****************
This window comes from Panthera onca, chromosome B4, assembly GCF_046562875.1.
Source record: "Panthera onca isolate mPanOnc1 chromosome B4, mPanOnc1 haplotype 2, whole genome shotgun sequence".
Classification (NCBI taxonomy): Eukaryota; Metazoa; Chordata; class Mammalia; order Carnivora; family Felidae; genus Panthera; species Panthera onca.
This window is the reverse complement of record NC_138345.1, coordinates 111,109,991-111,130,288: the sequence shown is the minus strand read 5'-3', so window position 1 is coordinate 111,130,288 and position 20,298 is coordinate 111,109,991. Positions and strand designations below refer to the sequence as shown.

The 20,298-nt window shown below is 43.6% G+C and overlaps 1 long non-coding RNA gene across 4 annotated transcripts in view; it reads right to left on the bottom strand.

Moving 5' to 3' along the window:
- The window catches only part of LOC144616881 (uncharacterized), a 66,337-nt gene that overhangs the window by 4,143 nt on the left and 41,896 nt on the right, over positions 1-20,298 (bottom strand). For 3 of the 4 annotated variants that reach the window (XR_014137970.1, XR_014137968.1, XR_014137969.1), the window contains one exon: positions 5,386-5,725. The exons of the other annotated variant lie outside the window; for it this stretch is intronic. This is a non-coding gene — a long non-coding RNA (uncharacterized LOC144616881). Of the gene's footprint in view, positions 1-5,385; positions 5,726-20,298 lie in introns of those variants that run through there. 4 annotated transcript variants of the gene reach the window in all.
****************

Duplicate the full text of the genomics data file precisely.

This window comes from Panthera onca, chromosome B4, assembly GCF_046562875.1.
Source record: "Panthera onca isolate mPanOnc1 chromosome B4, mPanOnc1 haplotype 2, whole genome shotgun sequence".
Classification (NCBI taxonomy): Eukaryota; Metazoa; Chordata; class Mammalia; order Carnivora; family Felidae; genus Panthera; species Panthera onca.
This window is the reverse complement of record NC_138345.1, coordinates 111,109,991-111,130,288: the sequence shown is the minus strand read 5'-3', so window position 1 is coordinate 111,130,288 and position 20,298 is coordinate 111,109,991. Positions and strand designations below refer to the sequence as shown.

The 20,298-nt window shown below is 43.6% G+C and overlaps 1 long non-coding RNA gene across 4 annotated transcripts in view; it reads right to left on the bottom strand.

Moving 5' to 3' along the window:
- The window catches only part of LOC144616881 (uncharacterized), a 66,337-nt gene that overhangs the window by 4,143 nt on the left and 41,896 nt on the right, over positions 1-20,298 (bottom strand). For 3 of the 4 annotated variants that reach the window (XR_014137970.1, XR_014137968.1, XR_014137969.1), the window contains one exon: positions 5,386-5,725. The exons of the other annotated variant lie outside the window; for it this stretch is intronic. This is a non-coding gene — a long non-coding RNA (uncharacterized LOC144616881). Of the gene's footprint in view, positions 1-5,385; positions 5,726-20,298 lie in introns of those variants that run through there. 4 annotated transcript variants of the gene reach the window in all.